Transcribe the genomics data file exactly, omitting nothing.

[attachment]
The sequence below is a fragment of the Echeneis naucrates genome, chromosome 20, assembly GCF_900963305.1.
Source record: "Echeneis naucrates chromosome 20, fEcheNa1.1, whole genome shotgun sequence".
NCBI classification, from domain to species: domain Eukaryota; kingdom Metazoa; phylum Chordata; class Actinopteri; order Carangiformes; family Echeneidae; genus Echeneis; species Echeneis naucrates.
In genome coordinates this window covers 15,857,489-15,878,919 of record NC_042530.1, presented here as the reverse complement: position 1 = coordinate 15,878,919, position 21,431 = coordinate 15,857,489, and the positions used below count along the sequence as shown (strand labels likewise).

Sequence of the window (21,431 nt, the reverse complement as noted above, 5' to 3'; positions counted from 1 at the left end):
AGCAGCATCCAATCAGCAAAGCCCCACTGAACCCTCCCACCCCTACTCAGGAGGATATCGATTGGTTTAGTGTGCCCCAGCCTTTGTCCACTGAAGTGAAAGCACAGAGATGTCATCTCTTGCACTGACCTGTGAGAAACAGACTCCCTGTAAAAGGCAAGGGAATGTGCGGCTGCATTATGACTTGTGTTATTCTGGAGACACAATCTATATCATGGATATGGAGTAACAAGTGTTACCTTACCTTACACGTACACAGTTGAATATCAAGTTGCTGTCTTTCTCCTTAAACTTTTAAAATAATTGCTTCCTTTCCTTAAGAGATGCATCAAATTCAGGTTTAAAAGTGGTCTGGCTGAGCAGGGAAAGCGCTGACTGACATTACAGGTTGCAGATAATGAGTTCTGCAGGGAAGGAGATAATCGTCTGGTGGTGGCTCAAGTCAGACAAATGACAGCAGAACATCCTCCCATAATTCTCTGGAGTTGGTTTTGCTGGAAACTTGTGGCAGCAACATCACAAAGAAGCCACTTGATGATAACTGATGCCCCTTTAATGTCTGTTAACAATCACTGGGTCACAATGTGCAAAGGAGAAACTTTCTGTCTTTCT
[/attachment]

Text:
The sequence below is a fragment of the Echeneis naucrates genome, chromosome 20, assembly GCF_900963305.1.
Source record: "Echeneis naucrates chromosome 20, fEcheNa1.1, whole genome shotgun sequence".
NCBI classification, from domain to species: domain Eukaryota; kingdom Metazoa; phylum Chordata; class Actinopteri; order Carangiformes; family Echeneidae; genus Echeneis; species Echeneis naucrates.
In genome coordinates this window covers 15,857,489-15,878,919 of record NC_042530.1, presented here as the reverse complement: position 1 = coordinate 15,878,919, position 21,431 = coordinate 15,857,489, and the positions used below count along the sequence as shown (strand labels likewise).

Sequence of the window (21,431 nt, the reverse complement as noted above, 5' to 3'; positions counted from 1 at the left end):
AGCAGCATCCAATCAGCAAAGCCCCACTGAACCCTCCCACCCCTACTCAGGAGGATATCGATTGGTTTAGTGTGCCCCAGCCTTTGTCCACTGAAGTGAAAGCACAGAGATGTCATCTCTTGCACTGACCTGTGAGAAACAGACTCCCTGTAAAAGGCAAGGGAATGTGCGGCTGCATTATGACTTGTGTTATTCTGGAGACACAATCTATATCATGGATATGGAGTAACAAGTGTTACCTTACCTTACACGTACACAGTTGAATATCAAGTTGCTGTCTTTCTCCTTAAACTTTTAAAATAATTGCTTCCTTTCCTTAAGAGATGCATCAAATTCAGGTTTAAAAGTGGTCTGGCTGAGCAGGGAAAGCGCTGACTGACATTACAGGTTGCAGATAATGAGTTCTGCAGGGAAGGAGATAATCGTCTGGTGGTGGCTCAAGTCAGACAAATGACAGCAGAACATCCTCCCATAATTCTCTGGAGTTGGTTTTGCTGGAAACTTGTGGCAGCAACATCACAAAGAAGCCACTTGATGATAACTGATGCCCCTTTAATGTCTGTTAACAATCACTGGGTCACAATGTGCAAAGGAGAAACTTTCTGTCTTTCT